Here is an image of the common blue star, Linckia laevigata
The blue coloration ranges from aqua to almost violet. There is a great deal of evidence that what hobbyists are calling Linckia laevigata, may encompass several species, however, these species appear to be ecologically similar and it is unlikely such differences that exist are important as far as the average hobbyist is concerned. Both the blue and the red Linckia may get very large, over 40 cm in diameter. At such sizes they really are not suitable for most aquaria.
Linckia multiflora, the "Multicolored Linckia", is much smaller, seldom exceeding 10 cm across. The basic body proportions are much the same as in its larger cousins, however. These animals are typically mottled red, white, orange and sometimes blue coloration.
Individuals of Linckia species, particularly Linckia laevigata, are profoundly and seriously harmed by rapid changes in salinity; additionally they appear to suffer "shipping" stress as well. As a result these animals need to be treated VERY carefully during acclimation to the home aquarium. This acclimation should be done slowly, often acclimations of more than six to eight hours are required. The water the star is shipped in should be tested for salinity, and once that is established and compared with the salinity of the destination aquarium, the length of acclimation may be estimated. Changes should be no more rapid than one part per thousand salinity in three or four hours.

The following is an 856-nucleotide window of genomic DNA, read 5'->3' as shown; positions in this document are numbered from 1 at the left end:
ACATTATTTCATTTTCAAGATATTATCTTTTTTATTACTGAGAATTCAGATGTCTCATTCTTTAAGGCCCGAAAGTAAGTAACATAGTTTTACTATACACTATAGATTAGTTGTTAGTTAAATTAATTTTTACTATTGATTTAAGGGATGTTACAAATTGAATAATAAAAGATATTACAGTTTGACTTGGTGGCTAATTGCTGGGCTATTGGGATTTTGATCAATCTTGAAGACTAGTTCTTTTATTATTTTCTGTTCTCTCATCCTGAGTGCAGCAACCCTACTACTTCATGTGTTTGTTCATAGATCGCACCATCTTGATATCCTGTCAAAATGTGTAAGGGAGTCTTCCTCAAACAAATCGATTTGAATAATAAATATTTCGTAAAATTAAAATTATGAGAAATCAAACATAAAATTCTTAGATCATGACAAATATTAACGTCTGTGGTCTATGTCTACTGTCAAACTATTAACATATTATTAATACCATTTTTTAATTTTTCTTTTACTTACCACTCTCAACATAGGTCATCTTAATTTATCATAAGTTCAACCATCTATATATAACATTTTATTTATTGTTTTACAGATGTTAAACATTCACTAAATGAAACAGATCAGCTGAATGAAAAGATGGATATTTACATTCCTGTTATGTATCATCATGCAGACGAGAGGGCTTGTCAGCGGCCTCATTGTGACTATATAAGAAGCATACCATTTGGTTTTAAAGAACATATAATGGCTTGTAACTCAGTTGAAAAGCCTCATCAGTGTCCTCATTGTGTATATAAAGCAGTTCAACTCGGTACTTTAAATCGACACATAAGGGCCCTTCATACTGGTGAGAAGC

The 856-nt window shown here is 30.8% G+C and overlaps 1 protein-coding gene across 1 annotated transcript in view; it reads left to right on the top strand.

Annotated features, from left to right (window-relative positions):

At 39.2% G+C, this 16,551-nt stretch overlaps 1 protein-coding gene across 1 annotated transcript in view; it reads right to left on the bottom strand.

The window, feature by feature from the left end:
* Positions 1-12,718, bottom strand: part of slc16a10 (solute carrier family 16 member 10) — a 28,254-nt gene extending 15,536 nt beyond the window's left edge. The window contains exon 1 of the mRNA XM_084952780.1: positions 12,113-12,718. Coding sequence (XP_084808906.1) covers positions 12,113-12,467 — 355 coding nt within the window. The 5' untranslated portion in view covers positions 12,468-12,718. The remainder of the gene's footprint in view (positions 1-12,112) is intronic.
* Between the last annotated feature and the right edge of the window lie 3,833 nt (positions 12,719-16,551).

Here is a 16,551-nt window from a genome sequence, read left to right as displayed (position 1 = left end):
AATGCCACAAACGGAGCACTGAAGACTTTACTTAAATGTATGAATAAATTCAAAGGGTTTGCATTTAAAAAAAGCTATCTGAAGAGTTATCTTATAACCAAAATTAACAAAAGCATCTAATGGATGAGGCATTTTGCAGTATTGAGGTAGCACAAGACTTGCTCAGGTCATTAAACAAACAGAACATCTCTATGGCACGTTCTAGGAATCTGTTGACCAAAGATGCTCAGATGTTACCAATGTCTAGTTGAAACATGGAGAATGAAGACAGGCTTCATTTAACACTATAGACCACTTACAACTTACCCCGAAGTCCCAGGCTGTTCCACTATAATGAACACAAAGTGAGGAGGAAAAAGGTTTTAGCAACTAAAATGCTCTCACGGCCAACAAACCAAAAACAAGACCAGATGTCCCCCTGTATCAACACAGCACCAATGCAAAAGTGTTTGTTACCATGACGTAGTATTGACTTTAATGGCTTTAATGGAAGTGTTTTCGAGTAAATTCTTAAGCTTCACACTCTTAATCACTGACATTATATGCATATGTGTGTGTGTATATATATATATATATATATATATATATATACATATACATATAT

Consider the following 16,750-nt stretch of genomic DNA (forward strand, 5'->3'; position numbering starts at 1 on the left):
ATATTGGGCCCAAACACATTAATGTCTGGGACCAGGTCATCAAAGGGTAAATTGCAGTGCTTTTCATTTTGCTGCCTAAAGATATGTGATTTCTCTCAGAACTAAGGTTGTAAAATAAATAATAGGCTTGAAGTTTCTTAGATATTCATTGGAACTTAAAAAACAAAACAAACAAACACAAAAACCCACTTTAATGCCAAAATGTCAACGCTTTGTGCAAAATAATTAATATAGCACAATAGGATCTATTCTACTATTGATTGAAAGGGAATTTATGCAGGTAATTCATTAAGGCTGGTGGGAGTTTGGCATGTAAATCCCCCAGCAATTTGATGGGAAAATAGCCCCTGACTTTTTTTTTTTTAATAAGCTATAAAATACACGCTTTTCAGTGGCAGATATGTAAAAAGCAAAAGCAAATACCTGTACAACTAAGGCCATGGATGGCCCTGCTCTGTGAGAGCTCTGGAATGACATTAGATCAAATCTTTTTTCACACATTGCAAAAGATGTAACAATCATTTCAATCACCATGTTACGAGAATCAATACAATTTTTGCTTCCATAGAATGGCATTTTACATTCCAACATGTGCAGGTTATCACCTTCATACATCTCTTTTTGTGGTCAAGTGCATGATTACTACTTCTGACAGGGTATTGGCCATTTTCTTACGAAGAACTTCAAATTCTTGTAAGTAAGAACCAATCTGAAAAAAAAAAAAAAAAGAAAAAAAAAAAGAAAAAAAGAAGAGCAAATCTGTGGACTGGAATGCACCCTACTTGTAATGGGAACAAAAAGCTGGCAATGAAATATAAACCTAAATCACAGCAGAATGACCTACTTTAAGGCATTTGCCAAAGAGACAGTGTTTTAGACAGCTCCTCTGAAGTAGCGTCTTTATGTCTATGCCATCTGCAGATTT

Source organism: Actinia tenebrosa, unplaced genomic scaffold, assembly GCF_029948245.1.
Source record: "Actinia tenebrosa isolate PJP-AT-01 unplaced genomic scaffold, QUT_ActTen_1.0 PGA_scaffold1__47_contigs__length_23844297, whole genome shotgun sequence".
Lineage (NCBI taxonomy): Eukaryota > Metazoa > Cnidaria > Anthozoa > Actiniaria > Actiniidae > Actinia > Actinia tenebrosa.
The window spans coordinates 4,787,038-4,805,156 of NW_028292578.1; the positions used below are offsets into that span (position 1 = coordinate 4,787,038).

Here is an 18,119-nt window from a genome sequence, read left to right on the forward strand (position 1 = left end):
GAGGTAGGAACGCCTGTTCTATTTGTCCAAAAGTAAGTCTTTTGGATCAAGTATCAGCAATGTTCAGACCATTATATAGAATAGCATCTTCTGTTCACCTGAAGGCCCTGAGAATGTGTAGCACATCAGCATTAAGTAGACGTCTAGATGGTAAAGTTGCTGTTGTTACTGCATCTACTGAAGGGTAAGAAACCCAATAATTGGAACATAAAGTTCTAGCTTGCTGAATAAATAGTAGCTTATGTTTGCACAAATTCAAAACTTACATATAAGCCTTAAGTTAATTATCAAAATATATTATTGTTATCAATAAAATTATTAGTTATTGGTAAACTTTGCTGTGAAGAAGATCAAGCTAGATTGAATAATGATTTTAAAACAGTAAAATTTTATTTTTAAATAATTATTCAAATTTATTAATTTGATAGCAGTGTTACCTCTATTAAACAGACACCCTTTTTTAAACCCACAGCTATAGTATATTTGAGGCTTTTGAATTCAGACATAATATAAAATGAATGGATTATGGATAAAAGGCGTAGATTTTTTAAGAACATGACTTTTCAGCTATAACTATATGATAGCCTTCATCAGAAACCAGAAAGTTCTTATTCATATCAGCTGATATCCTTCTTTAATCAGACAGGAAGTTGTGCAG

All of these species do best at standard reef temperatures, around 82 deg. F, but they can withstand a bit of variation in this parameter as long as the salinity is kept at reef normal levels.
Once established in aquaria, Linckia generally do well for a year or so, and for large animals are surprisingly benign. They seldom knock over rockwork, and do not harm most other animals. They may be attacked by hermit crabs, true crabs and some fishes. They are also the host of several species of parasitic snails. To ascertain if the snail is infected, the aquarist should examine the tube foot rows on the bottom of the rays, particularly in the area around the central mouth. Often small snails may be seen embedded in the star's flesh. The snails do some harm, and if the aquarist is concerned, the snails may be removed with forceps. The wound left should heal in a few days.
Interesting or Useful References:
Williams, S. T. 1999. Species boundaries in the starfish genus Linckia. Marine Biology. 135:137-148.
10/10/2004, 11:29 AM
How long it take before the blue starfish will die in aquarium after I see the white part on their body. CAn I do something or I just wait and let thing happen. When it die does it make a raise of amonia in the aquarium...
10/10/2004, 03:15 PM
If the internal damage was only partial, it might recover. That could take weeks. Generally, if they are going to die, they do so within a week. Yes, the death will increase the ammonia levels.
10/17/2004, 09:20 PM
what do blue linckia eat? So this species will get two feet in diameter? whew.
10/17/2004, 10:01 PM
incrediblekarma - I think Dr. Ron said ...
"All of them probably are predatory on small sessile animals or even algal and bacterial films on the substrate surfaces. As such, they seem to be harmless to many of the animals that are kept in reef aquaria. There is one potential drawback to them, and that is that they may eat juveniles of animals that are reproducing in our systems. However, such predation is generally unnoticeable."
vBulletin® v3.8.4, Copyright ©2000-2014, Jelsoft Enterprises Ltd.